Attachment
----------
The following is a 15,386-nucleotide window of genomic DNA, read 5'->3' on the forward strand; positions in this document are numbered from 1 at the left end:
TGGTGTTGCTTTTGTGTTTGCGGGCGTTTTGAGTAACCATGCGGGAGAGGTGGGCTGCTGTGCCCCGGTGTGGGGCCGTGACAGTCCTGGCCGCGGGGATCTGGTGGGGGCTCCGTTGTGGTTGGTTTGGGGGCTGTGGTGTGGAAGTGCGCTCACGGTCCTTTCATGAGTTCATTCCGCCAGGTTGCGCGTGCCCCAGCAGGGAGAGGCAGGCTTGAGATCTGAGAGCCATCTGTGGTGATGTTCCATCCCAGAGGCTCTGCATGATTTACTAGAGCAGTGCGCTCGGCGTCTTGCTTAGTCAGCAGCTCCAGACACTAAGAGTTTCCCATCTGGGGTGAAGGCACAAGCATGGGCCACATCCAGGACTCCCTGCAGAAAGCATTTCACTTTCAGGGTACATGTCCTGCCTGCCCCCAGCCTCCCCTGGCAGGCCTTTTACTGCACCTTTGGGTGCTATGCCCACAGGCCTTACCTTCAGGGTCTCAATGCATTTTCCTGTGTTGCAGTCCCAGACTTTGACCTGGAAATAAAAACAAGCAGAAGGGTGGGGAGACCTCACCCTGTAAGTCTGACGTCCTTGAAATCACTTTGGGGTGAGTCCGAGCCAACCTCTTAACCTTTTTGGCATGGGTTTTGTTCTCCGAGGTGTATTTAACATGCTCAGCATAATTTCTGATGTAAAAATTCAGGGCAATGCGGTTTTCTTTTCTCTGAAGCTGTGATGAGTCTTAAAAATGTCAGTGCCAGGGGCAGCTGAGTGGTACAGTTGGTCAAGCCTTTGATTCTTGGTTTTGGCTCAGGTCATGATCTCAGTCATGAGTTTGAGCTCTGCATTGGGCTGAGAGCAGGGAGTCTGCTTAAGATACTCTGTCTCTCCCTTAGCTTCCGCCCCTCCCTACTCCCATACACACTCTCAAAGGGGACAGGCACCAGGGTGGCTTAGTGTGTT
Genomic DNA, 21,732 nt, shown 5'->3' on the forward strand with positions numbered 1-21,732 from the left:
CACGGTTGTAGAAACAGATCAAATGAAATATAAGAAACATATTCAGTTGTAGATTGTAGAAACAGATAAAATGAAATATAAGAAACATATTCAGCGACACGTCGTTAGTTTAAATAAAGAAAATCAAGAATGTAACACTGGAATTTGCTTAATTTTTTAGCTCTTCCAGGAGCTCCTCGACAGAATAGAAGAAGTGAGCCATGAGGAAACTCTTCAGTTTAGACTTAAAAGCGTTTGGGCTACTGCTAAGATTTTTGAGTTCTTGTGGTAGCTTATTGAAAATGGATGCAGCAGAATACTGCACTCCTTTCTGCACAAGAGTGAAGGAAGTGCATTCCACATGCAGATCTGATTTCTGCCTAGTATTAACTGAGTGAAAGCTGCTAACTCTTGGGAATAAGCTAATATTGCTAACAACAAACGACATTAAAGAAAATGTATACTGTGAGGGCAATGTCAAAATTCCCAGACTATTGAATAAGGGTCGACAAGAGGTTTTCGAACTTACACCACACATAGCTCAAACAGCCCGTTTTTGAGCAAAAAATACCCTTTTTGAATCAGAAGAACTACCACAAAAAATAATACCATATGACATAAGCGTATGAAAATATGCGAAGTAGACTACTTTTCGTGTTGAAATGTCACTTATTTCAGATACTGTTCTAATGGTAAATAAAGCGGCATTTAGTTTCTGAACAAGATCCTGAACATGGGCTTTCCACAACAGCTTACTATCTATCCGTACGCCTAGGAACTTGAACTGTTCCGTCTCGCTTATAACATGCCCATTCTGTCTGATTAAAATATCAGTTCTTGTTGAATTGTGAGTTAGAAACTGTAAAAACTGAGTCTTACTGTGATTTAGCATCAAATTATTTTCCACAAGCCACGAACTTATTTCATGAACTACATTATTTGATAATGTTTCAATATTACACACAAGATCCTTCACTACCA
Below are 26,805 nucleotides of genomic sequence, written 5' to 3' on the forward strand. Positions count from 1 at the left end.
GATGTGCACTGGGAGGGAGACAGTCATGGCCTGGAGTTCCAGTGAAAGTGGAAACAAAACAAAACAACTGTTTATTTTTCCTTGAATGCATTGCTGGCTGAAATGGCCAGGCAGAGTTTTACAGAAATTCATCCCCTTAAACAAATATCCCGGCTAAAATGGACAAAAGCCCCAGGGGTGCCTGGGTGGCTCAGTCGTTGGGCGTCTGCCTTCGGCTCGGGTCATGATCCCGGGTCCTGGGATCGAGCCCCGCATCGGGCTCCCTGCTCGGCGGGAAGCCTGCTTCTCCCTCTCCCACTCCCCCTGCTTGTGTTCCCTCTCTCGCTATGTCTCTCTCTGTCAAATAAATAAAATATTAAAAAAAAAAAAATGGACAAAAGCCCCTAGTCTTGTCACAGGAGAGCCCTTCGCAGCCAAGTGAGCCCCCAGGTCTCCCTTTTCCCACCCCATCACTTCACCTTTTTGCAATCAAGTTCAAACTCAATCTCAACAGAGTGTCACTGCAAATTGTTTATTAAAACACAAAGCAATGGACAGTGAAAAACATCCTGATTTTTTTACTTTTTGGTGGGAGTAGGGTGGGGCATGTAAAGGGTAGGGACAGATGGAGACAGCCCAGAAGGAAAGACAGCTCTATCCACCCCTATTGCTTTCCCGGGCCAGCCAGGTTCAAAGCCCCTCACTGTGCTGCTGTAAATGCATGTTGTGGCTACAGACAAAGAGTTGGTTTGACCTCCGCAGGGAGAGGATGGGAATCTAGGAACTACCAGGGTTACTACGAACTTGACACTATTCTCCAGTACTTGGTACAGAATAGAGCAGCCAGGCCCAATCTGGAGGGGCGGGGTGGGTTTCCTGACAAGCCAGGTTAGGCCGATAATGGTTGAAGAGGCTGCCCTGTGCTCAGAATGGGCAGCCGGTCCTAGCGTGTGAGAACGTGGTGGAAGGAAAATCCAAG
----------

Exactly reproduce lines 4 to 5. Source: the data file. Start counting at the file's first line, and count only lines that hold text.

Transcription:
CACGGTTGTAGAAACAGATCAAATGAAATATAAGAAACATATTCAGTTGTAGATTGTAGAAACAGATAAAATGAAATATAAGAAACATATTCAGCGACACGTCGTTAGTTTAAATAAAGAAAATCAAGAATGTAACACTGGAATTTGCTTAATTTTTTAGCTCTTCCAGGAGCTCCTCGACAGAATAGAAGAAGTGAGCCATGAGGAAACTCTTCAGTTTAGACTTAAAAGCGTTTGGGCTACTGCTAAGATTTTTGAGTTCTTGTGGTAGCTTATTGAAAATGGATGCAGCAGAATACTGCACTCCTTTCTGCACAAGAGTGAAGGAAGTGCATTCCACATGCAGATCTGATTTCTGCCTAGTATTAACTGAGTGAAAGCTGCTAACTCTTGGGAATAAGCTAATATTGCTAACAACAAACGACATTAAAGAAAATGTATACTGTGAGGGCAATGTCAAAATTCCCAGACTATTGAATAAGGGTCGACAAGAGGTTTTCGAACTTACACCACACATAGCTCAAACAGCCCGTTTTTGAGCAAAAAATACCCTTTTTGAATCAGAAGAACTACCACAAAAAATAATACCATATGACATAAGCGTATGAAAATATGCGAAGTAGACTACTTTTCGTGTTGAAATGTCACTTATTTCAGATACTGTTCTAATGGTAAATAAAGCGGCATTTAGTTTCTGAACAAGATCCTGAACATGGGCTTTCCACAACAGCTTACTATCTATCCGTACGCCTAGGAACTTGAACTGTTCCGTCTCGCTTATAACATGCCCATTCTGTCTGATTAAAATATCAGTTCTTGTTGAATTGTGAGTTAGAAACTGTAAAAACTGAGTCTTACTGTGATTTAGCATCAAATTATTTTCCACAAGCCACGAACTTATTTCATGAACTACATTATTTGATAATGTTTCAATATTACACACAAGATCCTTCACTACCA
Below are 26,805 nucleotides of genomic sequence, written 5' to 3' on the forward strand. Positions count from 1 at the left end.